Wolfowitz's America [al-Ahram]

M. Junaid Alam redjaguar at attbi.com
Fri Feb 28 19:14:42 MST 2003


I have been reading a lot of the neoconservative press [national review,
benador, Jerusalem post], who are in a state of enthusiastic arrogant
triumphalism about Bush's latest speech and what it represents. If
anyone can even speak of a Palestinian state with a straight face these
days, he is lying or uninformed. But it seems this will not be without
consequences.



Wolfowitz's America 
As the sabre-rattling directed at Iraq reaches fever pitch, Mohamed
Hakki wonders what the US administration's plans are for Iraq's
beleaguered people 
------------------------------------------------------------------------
--------

 It now seems almost certain that US forces will invade Iraq, despite
the fact that the justification remains unclear. All talk to the effect
that "the president has not made up his mind" is just that, talk. The
decision was already made for him long ago. Much has already been
written about the group of advisers formed by Undersecretary of Defence
Paul Wolfowitz and their plan, the "Project for the New American
Century", which aims at no less than establishing a new world order of
uncontested American hegemony. The US, according to this group, must be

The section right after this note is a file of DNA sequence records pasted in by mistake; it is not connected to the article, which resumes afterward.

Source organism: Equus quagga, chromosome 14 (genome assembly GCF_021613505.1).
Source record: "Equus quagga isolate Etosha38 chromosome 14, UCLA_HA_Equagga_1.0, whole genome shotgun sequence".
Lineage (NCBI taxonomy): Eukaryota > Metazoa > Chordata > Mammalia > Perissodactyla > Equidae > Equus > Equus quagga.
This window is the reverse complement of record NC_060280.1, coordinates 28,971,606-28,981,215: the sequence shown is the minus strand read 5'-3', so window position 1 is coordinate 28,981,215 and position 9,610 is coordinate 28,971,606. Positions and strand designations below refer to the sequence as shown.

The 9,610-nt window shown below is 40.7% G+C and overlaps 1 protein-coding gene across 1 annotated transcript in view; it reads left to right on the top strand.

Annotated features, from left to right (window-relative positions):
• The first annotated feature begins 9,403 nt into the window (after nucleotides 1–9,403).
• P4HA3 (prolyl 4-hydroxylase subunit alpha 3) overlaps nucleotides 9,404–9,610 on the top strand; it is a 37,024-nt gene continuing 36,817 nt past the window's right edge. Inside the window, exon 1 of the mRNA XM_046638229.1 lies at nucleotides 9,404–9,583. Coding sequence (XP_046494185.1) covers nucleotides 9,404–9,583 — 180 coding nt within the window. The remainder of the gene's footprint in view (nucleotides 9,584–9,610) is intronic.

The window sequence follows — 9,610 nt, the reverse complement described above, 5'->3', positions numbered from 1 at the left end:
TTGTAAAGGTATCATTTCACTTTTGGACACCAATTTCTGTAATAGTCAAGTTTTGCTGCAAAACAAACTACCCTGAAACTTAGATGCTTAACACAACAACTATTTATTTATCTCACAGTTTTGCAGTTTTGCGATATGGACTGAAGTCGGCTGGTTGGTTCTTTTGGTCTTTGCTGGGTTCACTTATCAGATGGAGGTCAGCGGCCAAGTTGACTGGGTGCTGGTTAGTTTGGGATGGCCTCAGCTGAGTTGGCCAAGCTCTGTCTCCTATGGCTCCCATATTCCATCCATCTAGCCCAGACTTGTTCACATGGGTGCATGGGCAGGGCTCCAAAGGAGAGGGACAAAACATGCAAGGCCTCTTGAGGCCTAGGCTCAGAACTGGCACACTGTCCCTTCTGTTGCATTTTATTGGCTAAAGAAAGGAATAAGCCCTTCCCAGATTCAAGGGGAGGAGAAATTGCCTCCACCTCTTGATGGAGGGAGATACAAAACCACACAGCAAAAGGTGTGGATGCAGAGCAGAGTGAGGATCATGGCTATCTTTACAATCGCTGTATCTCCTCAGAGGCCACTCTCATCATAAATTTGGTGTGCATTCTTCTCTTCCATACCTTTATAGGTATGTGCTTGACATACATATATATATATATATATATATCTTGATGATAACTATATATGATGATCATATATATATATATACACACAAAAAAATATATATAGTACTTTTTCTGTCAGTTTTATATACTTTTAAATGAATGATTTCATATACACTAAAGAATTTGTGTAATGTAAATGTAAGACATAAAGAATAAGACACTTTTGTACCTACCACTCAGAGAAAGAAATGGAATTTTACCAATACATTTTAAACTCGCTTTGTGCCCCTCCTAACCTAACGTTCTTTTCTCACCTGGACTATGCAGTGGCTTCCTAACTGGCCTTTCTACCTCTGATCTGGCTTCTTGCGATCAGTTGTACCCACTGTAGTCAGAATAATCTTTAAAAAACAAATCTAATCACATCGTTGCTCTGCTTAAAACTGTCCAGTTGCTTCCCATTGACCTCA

sure of "deterring any potential competitors from even aspiring to a
larger regional or global role". Thus we have current discussions about
the preemptive use of nuclear, biological, and chemical weapons, "even
in conflicts that do not directly engage US interests". 

The London Observer tells us that a paper circulated among Wolfowitz's
group said that what was needed for the US to move towards assuming this
position was "some catastrophic and catalysing event, like a new Pearl
Harbor". The document also noted that while the unresolved conflict with
Iraq provides an immediate justification for intervention in the region,
the need for a substantial American military presence in the Gulf goes
beyond the matter of regime change in Baghdad. 

Now, in the final hours before the most horrible of human calamities is
unleashed -- not against Saddam Hussein, but against the Iraqi people --
Bush's administration is telling us that it is contemplating what to do
aprés Saddam. One would have thought someone in the administration would
have meticulously thought through questions about what comes next in
Iraq before unleashing the most destructive force in history. Senator
Robert Byrd of West Virginia lamented the other day that "as this nation
stands at the brink of battle, every American must be contemplating the
horrors of war. Yet, the Senate is for the most part silent --
ominously, dreadfully silent. There is no debate, no discussion, no
attempt to lay out for the nation the pros and cons of the war. There is
nothing. We stand passively mute, paralysed by our own certainty,
seemingly stunned by the sheer turmoil of events." 

Finally, at this late stage, during a hearing of the Senate Foreign
Relations Committee, two of the administration's "heavy weights", as
they were described by the press, attempted to explain just what the
plans are for the Iraqi people. After the destruction of the country's